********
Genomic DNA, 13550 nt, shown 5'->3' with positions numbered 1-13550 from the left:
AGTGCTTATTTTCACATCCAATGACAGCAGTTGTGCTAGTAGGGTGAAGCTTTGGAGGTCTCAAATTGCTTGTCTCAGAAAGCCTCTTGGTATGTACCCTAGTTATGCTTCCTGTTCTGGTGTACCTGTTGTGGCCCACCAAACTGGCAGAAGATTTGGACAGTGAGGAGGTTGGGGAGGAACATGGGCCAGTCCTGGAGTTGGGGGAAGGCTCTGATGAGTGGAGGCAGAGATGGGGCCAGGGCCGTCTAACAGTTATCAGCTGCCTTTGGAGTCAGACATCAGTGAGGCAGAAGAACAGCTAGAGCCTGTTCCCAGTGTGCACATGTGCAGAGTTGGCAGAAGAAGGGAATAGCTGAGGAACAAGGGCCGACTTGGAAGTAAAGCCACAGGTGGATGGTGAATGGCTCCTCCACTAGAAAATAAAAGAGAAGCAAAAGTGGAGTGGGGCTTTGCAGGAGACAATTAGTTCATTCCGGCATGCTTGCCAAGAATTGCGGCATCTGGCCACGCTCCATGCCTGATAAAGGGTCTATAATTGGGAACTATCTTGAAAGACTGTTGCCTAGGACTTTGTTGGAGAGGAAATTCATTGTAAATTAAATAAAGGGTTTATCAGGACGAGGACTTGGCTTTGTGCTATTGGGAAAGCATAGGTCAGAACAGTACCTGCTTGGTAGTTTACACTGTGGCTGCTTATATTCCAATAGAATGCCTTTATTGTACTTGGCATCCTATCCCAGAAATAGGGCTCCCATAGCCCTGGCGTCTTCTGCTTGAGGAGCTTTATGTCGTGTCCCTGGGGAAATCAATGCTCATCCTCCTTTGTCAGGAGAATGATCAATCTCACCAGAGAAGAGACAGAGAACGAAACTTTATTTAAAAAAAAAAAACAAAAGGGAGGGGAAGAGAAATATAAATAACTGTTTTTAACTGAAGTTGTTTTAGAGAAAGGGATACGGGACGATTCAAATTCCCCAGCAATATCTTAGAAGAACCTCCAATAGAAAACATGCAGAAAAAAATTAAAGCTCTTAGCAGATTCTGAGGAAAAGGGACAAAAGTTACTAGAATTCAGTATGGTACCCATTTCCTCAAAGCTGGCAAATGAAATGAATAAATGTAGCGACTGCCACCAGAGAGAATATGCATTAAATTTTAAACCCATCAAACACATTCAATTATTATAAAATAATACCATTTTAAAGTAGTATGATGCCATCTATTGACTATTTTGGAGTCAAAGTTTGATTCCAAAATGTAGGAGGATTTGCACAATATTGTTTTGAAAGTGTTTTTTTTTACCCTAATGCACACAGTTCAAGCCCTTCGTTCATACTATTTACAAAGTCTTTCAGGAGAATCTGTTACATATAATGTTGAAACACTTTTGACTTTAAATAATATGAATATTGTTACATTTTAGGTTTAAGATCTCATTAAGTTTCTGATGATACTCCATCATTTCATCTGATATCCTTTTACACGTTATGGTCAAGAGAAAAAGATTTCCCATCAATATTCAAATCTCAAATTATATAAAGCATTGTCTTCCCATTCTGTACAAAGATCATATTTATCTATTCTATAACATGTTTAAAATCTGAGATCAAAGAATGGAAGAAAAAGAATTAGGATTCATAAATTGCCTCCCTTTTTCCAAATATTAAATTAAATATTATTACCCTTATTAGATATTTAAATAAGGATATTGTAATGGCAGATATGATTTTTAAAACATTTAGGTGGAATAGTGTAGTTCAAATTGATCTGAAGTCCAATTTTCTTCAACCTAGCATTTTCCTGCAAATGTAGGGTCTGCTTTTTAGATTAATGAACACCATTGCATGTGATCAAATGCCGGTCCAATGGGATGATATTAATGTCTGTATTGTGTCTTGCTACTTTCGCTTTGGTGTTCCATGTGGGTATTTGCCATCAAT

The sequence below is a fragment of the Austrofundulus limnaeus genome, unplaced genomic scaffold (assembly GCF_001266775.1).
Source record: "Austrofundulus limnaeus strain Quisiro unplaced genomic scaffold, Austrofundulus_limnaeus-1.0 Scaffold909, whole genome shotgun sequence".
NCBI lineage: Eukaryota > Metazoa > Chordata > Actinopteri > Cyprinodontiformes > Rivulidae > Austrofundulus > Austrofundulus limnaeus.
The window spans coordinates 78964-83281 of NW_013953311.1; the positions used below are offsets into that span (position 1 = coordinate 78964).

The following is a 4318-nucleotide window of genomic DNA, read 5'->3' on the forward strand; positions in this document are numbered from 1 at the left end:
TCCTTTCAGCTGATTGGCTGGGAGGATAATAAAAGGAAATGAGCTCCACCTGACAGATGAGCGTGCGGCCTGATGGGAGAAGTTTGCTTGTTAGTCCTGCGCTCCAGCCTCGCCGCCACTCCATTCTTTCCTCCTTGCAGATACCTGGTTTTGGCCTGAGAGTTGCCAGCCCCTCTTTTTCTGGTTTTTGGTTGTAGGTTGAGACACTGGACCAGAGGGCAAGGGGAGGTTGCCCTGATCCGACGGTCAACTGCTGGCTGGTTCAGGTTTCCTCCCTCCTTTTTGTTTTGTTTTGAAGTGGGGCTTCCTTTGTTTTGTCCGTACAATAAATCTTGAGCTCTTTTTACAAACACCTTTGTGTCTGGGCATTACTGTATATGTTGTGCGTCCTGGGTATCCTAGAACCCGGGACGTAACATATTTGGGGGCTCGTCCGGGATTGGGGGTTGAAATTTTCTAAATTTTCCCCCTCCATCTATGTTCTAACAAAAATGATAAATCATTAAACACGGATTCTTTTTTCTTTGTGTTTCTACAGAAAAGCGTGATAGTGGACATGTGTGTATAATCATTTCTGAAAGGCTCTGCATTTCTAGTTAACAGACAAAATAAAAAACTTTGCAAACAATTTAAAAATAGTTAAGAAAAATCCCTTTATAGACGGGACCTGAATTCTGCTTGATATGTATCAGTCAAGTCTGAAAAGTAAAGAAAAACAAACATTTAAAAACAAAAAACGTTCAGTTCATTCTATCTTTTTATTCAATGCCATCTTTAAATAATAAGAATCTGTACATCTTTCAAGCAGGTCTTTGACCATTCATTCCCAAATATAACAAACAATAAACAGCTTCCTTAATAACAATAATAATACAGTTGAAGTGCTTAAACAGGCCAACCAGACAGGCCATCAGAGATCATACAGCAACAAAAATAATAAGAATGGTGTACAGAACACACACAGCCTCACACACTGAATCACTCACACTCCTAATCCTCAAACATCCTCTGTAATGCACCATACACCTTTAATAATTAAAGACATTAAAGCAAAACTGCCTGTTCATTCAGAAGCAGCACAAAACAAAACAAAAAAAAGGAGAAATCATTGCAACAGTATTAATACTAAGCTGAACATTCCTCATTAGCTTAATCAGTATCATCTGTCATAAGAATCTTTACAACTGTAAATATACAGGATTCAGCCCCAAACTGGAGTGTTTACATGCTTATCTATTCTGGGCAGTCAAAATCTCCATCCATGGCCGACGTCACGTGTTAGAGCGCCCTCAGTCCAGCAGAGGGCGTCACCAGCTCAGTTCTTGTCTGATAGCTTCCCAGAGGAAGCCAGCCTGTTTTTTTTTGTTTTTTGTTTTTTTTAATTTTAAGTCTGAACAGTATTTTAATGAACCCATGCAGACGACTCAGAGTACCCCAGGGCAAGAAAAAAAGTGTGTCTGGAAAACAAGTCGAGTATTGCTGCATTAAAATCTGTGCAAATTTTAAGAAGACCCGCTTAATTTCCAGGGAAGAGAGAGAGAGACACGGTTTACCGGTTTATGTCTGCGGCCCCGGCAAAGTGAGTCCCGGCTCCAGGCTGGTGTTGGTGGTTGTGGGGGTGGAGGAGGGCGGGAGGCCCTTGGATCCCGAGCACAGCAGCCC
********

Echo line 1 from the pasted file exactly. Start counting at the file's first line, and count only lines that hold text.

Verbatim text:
Genomic DNA, 13550 nt, shown 5'->3' with positions numbered 1-13550 from the left: